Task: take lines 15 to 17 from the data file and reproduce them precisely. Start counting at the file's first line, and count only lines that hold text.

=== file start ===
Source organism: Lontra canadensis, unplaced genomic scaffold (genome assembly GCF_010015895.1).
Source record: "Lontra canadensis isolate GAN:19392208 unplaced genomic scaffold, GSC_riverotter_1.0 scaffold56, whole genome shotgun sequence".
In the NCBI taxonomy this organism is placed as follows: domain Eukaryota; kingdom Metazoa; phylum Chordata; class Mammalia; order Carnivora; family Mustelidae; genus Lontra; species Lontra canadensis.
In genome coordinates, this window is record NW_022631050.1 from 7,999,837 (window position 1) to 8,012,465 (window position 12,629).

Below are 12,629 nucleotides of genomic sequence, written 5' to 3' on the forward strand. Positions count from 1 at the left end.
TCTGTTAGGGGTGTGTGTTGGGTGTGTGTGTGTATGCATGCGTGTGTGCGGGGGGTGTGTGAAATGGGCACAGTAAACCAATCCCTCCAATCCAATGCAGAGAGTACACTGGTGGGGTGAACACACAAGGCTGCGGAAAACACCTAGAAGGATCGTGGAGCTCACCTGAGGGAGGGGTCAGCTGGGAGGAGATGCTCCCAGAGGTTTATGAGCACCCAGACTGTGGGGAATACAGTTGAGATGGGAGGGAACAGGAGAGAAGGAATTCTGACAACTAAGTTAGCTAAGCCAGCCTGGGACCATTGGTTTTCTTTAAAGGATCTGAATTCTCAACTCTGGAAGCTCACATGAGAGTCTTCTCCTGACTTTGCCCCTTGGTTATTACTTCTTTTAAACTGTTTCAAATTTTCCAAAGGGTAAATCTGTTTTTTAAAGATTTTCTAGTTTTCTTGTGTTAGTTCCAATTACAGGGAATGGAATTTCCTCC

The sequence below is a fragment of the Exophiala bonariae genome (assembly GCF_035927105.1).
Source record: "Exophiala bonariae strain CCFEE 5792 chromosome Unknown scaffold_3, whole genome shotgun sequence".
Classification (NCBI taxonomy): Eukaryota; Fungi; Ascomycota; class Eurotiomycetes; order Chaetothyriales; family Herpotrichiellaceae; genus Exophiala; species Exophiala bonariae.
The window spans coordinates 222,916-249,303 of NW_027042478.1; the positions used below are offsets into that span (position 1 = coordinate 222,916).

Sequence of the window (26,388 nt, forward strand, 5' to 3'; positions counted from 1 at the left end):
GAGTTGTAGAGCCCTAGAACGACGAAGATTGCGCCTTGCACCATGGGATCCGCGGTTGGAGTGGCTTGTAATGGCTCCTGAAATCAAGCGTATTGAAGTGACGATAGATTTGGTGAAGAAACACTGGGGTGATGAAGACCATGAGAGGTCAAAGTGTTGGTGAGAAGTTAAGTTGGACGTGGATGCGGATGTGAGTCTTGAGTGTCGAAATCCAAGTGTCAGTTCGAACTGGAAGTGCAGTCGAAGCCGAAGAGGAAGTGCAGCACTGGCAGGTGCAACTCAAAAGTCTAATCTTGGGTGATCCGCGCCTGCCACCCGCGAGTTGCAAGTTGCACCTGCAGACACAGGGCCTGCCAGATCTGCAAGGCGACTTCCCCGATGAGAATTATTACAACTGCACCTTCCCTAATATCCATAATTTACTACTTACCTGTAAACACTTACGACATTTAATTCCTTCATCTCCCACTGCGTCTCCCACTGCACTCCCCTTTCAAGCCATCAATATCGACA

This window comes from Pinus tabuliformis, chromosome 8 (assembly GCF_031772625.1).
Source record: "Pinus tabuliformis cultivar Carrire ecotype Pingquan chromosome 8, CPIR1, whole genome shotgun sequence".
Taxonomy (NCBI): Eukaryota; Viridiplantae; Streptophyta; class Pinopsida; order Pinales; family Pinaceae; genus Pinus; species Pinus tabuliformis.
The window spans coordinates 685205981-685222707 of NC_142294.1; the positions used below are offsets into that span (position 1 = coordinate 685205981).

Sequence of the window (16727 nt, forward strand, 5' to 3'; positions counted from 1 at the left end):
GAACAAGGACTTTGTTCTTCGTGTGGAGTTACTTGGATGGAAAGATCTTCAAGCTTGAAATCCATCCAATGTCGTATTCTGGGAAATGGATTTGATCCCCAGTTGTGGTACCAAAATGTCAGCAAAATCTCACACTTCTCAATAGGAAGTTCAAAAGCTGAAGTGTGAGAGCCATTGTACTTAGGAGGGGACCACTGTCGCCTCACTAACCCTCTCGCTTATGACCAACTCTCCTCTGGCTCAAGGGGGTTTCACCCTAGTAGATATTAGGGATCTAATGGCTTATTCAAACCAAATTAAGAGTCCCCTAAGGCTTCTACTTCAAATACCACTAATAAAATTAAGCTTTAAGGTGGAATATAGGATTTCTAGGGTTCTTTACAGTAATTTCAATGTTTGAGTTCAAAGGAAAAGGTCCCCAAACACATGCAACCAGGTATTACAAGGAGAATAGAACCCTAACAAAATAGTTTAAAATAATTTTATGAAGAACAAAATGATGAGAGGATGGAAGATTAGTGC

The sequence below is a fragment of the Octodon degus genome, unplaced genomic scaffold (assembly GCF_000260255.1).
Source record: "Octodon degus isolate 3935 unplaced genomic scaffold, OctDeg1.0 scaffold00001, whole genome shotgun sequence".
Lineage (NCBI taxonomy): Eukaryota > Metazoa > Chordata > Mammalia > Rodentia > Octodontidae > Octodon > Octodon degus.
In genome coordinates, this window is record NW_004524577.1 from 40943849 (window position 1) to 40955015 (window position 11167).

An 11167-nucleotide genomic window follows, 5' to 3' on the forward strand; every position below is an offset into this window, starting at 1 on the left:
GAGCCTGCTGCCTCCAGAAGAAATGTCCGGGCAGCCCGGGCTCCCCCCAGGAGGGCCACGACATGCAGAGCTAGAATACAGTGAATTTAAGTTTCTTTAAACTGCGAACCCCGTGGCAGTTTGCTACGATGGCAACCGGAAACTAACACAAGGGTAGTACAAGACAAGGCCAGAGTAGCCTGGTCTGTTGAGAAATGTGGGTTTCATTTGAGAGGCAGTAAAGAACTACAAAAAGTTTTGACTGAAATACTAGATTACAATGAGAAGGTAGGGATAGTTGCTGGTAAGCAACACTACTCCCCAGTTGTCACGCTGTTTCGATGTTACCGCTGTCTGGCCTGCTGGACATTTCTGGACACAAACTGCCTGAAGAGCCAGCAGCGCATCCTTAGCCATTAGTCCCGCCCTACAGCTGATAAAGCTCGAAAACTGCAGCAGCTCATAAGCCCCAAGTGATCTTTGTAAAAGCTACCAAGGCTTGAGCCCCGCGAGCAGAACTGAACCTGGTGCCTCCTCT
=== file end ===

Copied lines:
Taxonomy (NCBI): Eukaryota; Viridiplantae; Streptophyta; class Pinopsida; order Pinales; family Pinaceae; genus Pinus; species Pinus tabuliformis.
The window spans coordinates 685205981-685222707 of NC_142294.1; the positions used below are offsets into that span (position 1 = coordinate 685205981).

Sequence of the window (16727 nt, forward strand, 5' to 3'; positions counted from 1 at the left end):